How religious liberty could become a second-class right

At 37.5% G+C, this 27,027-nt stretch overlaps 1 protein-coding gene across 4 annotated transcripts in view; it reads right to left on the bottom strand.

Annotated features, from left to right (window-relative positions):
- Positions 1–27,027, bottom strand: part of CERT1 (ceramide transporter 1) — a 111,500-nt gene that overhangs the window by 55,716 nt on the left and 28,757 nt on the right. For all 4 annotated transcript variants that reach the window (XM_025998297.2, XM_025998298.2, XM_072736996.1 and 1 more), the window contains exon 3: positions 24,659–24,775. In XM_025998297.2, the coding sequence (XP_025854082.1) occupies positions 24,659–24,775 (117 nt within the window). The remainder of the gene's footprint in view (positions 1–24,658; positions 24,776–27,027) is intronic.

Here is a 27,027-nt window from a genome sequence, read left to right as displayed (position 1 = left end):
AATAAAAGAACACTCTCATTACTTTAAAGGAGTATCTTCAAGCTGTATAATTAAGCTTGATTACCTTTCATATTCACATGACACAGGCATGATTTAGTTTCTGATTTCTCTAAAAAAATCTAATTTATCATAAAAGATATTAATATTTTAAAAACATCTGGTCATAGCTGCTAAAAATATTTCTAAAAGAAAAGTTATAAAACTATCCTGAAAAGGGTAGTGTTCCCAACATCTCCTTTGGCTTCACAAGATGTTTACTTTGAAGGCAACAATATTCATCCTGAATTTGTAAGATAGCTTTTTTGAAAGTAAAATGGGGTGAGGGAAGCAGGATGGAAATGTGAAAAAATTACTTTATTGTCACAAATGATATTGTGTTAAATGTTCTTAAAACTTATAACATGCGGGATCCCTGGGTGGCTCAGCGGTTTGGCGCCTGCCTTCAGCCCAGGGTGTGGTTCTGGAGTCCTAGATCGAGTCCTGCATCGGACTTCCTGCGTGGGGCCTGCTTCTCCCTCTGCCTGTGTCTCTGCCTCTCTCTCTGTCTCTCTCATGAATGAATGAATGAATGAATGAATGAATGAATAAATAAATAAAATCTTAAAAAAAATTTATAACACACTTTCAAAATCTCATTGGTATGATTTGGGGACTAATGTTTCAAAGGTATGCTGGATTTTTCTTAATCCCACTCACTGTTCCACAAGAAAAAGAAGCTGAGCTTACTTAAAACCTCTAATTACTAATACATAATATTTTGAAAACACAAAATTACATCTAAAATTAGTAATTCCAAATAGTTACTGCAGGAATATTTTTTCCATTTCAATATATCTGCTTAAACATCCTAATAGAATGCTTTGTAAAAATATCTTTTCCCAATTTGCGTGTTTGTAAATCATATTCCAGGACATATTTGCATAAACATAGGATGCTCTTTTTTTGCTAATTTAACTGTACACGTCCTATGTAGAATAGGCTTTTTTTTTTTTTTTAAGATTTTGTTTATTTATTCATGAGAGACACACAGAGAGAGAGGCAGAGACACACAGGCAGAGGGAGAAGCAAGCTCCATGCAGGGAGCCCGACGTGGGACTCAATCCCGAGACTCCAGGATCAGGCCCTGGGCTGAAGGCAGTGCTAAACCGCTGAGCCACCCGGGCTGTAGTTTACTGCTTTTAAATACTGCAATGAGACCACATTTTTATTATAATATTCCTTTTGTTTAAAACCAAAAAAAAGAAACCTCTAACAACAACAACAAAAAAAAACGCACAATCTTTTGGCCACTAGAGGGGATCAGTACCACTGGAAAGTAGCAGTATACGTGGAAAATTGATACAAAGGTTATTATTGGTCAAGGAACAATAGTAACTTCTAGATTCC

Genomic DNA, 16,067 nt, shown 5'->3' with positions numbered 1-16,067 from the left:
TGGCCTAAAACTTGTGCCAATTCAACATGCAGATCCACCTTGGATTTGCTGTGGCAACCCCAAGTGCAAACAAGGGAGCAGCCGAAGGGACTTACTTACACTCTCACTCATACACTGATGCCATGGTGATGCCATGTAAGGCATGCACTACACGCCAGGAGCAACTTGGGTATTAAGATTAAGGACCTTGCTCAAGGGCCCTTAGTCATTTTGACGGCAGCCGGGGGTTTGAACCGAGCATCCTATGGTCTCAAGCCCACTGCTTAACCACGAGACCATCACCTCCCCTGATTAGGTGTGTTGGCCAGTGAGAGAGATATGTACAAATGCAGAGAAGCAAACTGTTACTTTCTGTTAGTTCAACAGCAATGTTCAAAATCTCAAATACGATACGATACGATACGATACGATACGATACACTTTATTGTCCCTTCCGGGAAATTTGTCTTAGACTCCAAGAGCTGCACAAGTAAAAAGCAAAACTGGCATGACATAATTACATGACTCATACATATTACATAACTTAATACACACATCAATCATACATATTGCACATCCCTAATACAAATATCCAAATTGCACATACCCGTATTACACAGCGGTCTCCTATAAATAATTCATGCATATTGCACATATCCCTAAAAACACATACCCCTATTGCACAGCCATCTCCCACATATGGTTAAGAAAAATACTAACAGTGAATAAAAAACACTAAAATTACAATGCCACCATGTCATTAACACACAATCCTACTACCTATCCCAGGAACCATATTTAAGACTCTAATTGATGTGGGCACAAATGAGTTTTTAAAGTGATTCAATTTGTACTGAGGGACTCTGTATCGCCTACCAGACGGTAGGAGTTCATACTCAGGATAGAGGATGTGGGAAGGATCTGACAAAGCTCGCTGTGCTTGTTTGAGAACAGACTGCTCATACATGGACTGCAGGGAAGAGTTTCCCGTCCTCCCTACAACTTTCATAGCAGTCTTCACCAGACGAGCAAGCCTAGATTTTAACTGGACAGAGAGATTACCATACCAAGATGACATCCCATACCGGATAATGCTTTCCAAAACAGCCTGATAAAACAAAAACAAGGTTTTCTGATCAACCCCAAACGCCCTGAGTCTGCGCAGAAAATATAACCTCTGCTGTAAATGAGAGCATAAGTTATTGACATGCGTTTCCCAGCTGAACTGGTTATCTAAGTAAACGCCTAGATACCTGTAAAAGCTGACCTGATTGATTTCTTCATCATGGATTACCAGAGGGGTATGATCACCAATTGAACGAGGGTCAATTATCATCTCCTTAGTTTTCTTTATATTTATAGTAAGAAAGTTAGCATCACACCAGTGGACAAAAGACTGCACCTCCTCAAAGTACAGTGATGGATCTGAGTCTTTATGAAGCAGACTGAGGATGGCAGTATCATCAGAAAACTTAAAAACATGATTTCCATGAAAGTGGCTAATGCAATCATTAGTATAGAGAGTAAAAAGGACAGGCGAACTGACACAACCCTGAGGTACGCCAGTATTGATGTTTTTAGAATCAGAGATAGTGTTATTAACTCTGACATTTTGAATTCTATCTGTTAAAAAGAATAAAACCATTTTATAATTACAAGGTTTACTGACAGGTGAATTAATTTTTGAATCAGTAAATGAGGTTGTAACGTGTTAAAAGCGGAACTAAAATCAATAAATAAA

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ABSTRACTAmerica Magazine - First of Freedoms? Skip to Content   Current Issue Archives Subscriptions Advertising About Us Contact Us Support Us Follow us Login/Register Text Size:  A   A   |  Print  |  Email  |  First of Freedoms? How religious liberty could become a second-class right Mary Ann Glendon | MARCH 5, 2012 U ntil recently the status of religious liberty as one of the most fundamental rights of Americans has seldom been seriously challenged. Despite lively controversy about its precise scope and limits, citizens of all faiths have long taken for granted the unique model of religious freedom that has enabled this nation’s diverse religions to flourish and to coexist in relative harmony. Recent legal and political developments, however, suggest that the first freedom in our First Amendment may be en route to becoming a lesser right—one that can be easily overridden by other rights, claims and interests. This past September, alarm at that prospect prompted the U.S. Catholic bishops to establish a special committee “to help keep bishops alerted to present and ongoing threats to religious liberty at home and abroad and also to help them teach, communicate and mobilize their people in defense of religious liberty.” When the bishops’ Ad Hoc Committee on Religious Liberty was launched, its chairman, Bishop William Lori of Bridgeport, Conn., stressed concerns about the increasing erosion of conscience protection for individuals and institutions. At the federal level, the top-rated program through which the U.S.C.C.B.’s Migration and Refugee Services agency helps sexual trafficking victims has recently lost its funding for refusing to provide “the full range of reproductive services” including sterilization, abortion and contraception. The U.S. Agency for International Development has required its providers—such as Catholic Relief Services—to include contraception in their H.I.V. prevention and international relief programs, even if that violates the recipients’ moral commitments. And regulations issued by the U.S. Department of Health and Human Services will require most private health insurers to cover sterilization, contraception and drugs that induce abortion. The legal picture was brightened somewhat by the Supreme Court’s decision in January in the case Hosanna-Tabor Church v. Equal Employment Opportunity Commission, which unanimously confirmed the right of churches to select their own ministers and religious leaders without governmental interference. But religious individuals and institutions continue to face assaults on their constitutional rights from several directions. On Jan. 20, H.H.S. announced that it would not expand its exemption for employers who have religious objections to providing health insurance coverage for sterilization, contraception and abortifacients, despite pleas from leaders of many faiths to do so. The announcement came just one day after Pope Benedict XVI had warned, in an address to U.S. bishops, of “grave threats” to conscience rights and “the church’s public moral witness.” In 2010 a closely divided Supreme Court gave a green light to public universities that refuse to recognize student religious groups, such as the Christian Legal Society, that restrict membership to persons who support the group’s beliefs. There are countless stories like that of Julea Ward, a Christian student at Eastern Michigan University who is currently contesting her expulsion from the school’s graduate counseling program for refusing to affirm that homosexual behavior is morally acceptable. Conflicts have become particularly intense where religious groups that uphold traditional marriage are concerned. It does not help the churches’ efforts to uphold their teachings in this area that the U.S. Justice Department, in abdicating its responsibility to defend the Defense of Marriage Act, has attributed support for traditional marriage to bigotry. Emboldened by recent developments, militant secularists are claiming that religious freedom is an unnecessary right. Some maintain that religious people and groups already have all the protection they need or deserve from antidiscrimination laws and constitutional safeguards for freedom of expression and association. Others, more insidiously, treat religious liberty as part of a generic liberty right rather than a distinctive freedom that merits special exemptions and accommodations. Marginalizing Religion More is at stake in these challenges than the mission of all churches, including the Catholic Church, to provide vital social services like health care and education. The ability of religious persons and groups to participate in public deliberation about the conditions under which they live, work and raise their children is also at risk. In announcing the formation of the new committee, Card.......